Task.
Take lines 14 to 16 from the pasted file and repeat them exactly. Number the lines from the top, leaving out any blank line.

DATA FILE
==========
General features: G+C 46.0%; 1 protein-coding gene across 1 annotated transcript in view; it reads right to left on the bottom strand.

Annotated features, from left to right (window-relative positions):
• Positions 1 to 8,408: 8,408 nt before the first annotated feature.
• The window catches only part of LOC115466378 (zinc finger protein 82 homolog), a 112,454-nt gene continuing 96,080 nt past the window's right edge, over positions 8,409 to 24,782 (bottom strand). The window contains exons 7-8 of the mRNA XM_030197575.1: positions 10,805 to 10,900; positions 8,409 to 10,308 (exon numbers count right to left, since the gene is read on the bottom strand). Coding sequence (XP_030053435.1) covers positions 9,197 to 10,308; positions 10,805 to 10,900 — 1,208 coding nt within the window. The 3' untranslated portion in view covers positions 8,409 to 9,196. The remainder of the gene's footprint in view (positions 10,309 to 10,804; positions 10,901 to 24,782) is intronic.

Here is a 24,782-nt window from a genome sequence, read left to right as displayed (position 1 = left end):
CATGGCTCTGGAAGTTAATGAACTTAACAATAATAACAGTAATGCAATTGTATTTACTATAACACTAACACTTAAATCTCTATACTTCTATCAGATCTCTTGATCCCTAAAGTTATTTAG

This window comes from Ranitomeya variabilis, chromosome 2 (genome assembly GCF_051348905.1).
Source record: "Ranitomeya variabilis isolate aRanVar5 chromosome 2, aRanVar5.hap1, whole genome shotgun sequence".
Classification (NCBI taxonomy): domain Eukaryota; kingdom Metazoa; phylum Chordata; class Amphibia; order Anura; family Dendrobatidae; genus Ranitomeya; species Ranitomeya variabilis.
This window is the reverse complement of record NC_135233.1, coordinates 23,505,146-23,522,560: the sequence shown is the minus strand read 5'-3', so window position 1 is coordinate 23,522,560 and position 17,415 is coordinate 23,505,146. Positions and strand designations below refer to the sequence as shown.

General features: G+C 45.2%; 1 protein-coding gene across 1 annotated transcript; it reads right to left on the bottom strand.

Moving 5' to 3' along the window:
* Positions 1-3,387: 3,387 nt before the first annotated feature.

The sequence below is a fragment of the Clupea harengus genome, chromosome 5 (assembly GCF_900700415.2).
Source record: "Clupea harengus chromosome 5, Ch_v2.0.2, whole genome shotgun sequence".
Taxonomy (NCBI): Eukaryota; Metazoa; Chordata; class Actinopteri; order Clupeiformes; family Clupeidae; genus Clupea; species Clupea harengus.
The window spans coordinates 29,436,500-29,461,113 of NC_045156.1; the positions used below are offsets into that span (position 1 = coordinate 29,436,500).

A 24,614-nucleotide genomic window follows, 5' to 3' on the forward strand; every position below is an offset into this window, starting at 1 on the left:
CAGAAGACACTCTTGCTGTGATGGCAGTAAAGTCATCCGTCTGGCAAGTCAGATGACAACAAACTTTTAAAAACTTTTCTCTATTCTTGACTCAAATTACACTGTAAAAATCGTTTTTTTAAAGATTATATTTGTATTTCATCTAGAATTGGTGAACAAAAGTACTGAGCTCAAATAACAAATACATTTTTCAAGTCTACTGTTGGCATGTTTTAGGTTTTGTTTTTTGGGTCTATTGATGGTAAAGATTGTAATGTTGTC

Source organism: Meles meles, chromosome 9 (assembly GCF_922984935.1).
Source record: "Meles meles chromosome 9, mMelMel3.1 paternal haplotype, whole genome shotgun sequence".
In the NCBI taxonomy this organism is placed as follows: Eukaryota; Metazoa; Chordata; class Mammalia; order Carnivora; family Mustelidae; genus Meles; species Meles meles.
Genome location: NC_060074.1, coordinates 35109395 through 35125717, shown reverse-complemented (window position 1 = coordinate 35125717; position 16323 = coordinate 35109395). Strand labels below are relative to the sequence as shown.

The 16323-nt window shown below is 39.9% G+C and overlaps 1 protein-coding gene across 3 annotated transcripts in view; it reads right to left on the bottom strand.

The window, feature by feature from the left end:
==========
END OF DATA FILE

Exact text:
The sequence below is a fragment of the Clupea harengus genome, chromosome 5 (assembly GCF_900700415.2).
Source record: "Clupea harengus chromosome 5, Ch_v2.0.2, whole genome shotgun sequence".
Taxonomy (NCBI): Eukaryota; Metazoa; Chordata; class Actinopteri; order Clupeiformes; family Clupeidae; genus Clupea; species Clupea harengus.